Having waited a year for this book I couldn't wait to get my teeth into it. The previous four books in the series are excellent and this instalment is no less brilliant. You really do need to have read the previous books to understand the story and characters though. Don't try reading this if you haven't.
Set just after event from The Enemy
and running simultaneously to events in The Sacrifice (The Enemy)
the surviving kids that reached the Natural History Museum now have new problems to contend with. Not only do they have to get along with a new group of kids that are initially suspicious of them, but there is also someone sabotaging their safe haven, (read The Enemy to learn about who this is).
The museum kids have a bit of a science division set up and are trying to work out what is causing the illness in adults, possibly even to find a cure. They are, however, not fighters. This is where Blue, Maxie, Big Mick and the rest of the gang come in. They can provide the muscle and security needed on an expedition suggested by the lead `scientist', Einstein. He wants to go to a scientific research facility near Heathrow to get medical supplies and research equipment to use in their labs at the museum.
As with most events throughout this series things are never easy and the trip across London gets a bit messy. The sickos cause problems as normal and the two groups of kids argue about how to do things and who should be in charge. A clash of personalities amongst teenagers... Who would have thought it possible?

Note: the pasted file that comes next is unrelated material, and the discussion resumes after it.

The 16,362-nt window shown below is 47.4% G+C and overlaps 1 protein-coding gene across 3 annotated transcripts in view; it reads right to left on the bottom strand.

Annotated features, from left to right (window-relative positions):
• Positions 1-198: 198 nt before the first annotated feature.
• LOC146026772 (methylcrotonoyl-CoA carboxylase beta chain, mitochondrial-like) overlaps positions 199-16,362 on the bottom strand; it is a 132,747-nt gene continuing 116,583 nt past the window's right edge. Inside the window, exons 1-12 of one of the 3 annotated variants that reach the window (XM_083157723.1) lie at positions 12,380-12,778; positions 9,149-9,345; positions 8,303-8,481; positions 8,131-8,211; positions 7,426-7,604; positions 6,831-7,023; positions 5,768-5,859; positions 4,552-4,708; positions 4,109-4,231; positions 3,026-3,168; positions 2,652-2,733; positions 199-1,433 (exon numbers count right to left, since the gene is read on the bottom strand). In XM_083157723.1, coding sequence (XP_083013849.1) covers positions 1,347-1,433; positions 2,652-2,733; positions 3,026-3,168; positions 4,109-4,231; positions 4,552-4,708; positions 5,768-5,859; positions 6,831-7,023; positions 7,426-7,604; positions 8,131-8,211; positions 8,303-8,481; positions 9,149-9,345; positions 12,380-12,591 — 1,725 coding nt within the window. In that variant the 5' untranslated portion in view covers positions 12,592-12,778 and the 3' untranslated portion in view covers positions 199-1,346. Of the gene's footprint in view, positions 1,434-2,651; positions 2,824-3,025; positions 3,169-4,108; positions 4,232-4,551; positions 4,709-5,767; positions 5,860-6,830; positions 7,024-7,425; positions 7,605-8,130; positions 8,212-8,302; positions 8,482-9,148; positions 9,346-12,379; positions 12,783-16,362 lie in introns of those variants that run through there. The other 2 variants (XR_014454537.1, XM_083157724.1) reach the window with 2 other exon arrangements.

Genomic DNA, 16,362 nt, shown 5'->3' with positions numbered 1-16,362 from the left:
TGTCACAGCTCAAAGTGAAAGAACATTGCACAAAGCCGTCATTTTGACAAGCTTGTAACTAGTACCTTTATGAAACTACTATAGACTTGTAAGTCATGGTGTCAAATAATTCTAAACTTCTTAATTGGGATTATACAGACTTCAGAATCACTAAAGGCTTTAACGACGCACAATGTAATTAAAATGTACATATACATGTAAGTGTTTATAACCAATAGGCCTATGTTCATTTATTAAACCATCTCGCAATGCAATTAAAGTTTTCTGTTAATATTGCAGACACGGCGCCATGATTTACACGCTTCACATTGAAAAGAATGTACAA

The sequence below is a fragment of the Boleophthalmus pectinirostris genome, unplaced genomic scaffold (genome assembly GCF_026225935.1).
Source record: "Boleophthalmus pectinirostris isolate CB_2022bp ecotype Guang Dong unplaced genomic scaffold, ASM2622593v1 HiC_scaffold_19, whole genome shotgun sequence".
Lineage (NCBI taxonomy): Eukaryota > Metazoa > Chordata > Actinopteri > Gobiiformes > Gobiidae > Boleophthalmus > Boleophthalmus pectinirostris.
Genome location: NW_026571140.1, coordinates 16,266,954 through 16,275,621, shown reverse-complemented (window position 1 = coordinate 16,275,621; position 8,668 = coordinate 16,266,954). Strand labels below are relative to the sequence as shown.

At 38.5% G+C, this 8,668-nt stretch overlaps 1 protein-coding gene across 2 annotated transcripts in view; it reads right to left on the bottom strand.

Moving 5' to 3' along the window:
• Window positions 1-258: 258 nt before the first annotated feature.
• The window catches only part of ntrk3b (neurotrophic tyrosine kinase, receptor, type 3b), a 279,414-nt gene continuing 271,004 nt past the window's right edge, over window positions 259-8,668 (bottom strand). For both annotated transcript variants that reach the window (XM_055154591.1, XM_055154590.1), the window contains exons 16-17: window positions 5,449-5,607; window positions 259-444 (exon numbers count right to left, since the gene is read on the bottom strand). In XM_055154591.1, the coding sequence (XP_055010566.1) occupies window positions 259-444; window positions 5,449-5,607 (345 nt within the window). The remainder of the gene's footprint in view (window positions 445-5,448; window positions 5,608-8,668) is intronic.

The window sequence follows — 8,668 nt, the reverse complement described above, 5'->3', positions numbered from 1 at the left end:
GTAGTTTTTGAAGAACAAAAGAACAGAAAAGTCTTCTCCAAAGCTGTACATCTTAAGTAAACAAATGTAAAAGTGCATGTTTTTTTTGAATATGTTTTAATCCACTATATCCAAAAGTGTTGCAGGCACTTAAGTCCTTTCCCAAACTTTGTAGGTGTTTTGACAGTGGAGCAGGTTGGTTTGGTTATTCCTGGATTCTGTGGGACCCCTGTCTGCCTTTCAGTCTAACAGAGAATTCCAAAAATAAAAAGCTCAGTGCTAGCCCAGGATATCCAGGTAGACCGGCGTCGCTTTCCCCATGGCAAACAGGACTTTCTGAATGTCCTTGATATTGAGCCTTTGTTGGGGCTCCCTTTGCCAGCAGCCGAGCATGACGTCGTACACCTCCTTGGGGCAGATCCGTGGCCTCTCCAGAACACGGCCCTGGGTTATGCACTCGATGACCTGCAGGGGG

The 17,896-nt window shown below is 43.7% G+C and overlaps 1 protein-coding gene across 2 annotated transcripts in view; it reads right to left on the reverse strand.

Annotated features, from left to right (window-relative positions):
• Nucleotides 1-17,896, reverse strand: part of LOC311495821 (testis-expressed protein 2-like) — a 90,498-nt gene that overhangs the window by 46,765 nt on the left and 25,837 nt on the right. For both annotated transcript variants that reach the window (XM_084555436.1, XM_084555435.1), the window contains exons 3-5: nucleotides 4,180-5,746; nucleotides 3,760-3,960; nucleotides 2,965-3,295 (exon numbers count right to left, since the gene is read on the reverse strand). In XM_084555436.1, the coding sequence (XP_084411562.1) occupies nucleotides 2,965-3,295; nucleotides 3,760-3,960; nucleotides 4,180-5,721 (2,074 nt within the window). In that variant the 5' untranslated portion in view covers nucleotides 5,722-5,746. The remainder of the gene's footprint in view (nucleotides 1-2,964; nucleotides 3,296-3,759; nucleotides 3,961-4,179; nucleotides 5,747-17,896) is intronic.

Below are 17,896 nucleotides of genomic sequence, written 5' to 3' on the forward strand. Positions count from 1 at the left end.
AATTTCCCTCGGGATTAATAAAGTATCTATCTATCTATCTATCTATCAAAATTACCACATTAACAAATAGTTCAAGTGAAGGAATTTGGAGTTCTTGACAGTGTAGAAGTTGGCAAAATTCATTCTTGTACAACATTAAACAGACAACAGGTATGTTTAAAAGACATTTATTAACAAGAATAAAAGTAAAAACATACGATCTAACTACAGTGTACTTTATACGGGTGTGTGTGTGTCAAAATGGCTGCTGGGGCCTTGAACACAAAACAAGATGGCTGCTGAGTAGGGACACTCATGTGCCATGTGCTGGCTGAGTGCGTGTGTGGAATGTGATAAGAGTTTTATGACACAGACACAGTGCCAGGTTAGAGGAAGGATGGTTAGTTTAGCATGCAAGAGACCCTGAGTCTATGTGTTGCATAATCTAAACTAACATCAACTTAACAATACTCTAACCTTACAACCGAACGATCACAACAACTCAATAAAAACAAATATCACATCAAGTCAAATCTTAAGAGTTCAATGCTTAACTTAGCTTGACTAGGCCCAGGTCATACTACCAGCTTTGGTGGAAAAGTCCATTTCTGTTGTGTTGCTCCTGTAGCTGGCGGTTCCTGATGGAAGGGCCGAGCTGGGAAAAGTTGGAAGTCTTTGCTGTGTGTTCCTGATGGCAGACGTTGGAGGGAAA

Once at the facility there are more new problems and mysteries to work out. Who is at this place? What are they? Are they safe? It's a rather strange turn of events and at first I was unsure whether Mr Higson had maybe taken things a bit too far down the weirdness route. However, things are explained and it is worth reading this book just for these new additions to the already amazing character roster.
The character list is brilliant in that you feel different things towards them all. Love, hate, pity, sadness, respect... you want the good guys to succeed and the bad guys to get their just deserts. None of them ever feel like they don't serve any purpose in the story.
The series is quite a gruesome one and has had more than its fair share of blood and gore splattered scenes. The Sacrifice had slightly less of it though and this book is along the same level. Again, it seems to focus more on the kids working together and creating groups of differing skill sets than on constantly killing sickos. It's this building of the central characters that makes the series so brilliant. Some of them change as events unfold, some of them don't. Some are natural leaders, whilst others just like to think they are. Some put on a brave face whilst being inwardly terrified, and others are just in it for the fight and don't appear to be afraid of anything. Constant battling would just get tedious. The people need to be interesting to keep your attention, and they certainly keep your attention here. All these groups of people mean there are various plots running simultaneously. All of them are great and I can't wait to find out how they pull together. This book makes a start on this in a welcome event that led to an intriguing twist.
As I understand it there are to be seven main books in total, so I'm guessing that the stories are going to really start coming together in the next two books. Unfortunately, that means waiting another year for my fix of kids vs. sickos.
Also, see if you can spot and work out the anagram that Mr Higson has used for the name of something.